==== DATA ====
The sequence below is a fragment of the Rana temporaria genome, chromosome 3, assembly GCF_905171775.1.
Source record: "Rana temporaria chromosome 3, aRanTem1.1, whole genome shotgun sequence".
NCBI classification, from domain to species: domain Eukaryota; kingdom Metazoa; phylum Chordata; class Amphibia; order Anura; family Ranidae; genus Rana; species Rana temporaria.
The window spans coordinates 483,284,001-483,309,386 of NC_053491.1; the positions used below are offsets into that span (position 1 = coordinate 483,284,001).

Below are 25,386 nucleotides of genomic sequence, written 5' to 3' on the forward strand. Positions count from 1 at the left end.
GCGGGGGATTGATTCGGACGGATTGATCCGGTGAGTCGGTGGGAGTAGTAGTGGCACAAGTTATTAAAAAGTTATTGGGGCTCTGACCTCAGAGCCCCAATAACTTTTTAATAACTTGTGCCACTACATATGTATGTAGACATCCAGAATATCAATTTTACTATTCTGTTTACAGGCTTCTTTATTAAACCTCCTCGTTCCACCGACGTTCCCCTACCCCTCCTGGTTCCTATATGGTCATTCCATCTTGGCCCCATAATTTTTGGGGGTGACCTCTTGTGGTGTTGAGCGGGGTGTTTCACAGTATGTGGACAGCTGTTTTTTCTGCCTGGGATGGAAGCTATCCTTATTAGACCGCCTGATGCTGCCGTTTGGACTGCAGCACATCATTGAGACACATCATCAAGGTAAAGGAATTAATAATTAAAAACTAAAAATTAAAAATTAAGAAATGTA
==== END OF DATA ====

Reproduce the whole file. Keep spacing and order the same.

The sequence below is a fragment of the Rana temporaria genome, chromosome 3, assembly GCF_905171775.1.
Source record: "Rana temporaria chromosome 3, aRanTem1.1, whole genome shotgun sequence".
NCBI classification, from domain to species: domain Eukaryota; kingdom Metazoa; phylum Chordata; class Amphibia; order Anura; family Ranidae; genus Rana; species Rana temporaria.
The window spans coordinates 483,284,001-483,309,386 of NC_053491.1; the positions used below are offsets into that span (position 1 = coordinate 483,284,001).

Below are 25,386 nucleotides of genomic sequence, written 5' to 3' on the forward strand. Positions count from 1 at the left end.
GCGGGGGATTGATTCGGACGGATTGATCCGGTGAGTCGGTGGGAGTAGTAGTGGCACAAGTTATTAAAAAGTTATTGGGGCTCTGACCTCAGAGCCCCAATAACTTTTTAATAACTTGTGCCACTACATATGTATGTAGACATCCAGAATATCAATTTTACTATTCTGTTTACAGGCTTCTTTATTAAACCTCCTCGTTCCACCGACGTTCCCCTACCCCTCCTGGTTCCTATATGGTCATTCCATCTTGGCCCCATAATTTTTGGGGGTGACCTCTTGTGGTGTTGAGCGGGGTGTTTCACAGTATGTGGACAGCTGTTTTTTCTGCCTGGGATGGAAGCTATCCTTATTAGACCGCCTGATGCTGCCGTTTGGACTGCAGCACATCATTGAGACACATCATCAAGGTAAAGGAATTAATAATTAAAAACTAAAAATTAAAAATTAAGAAATGTA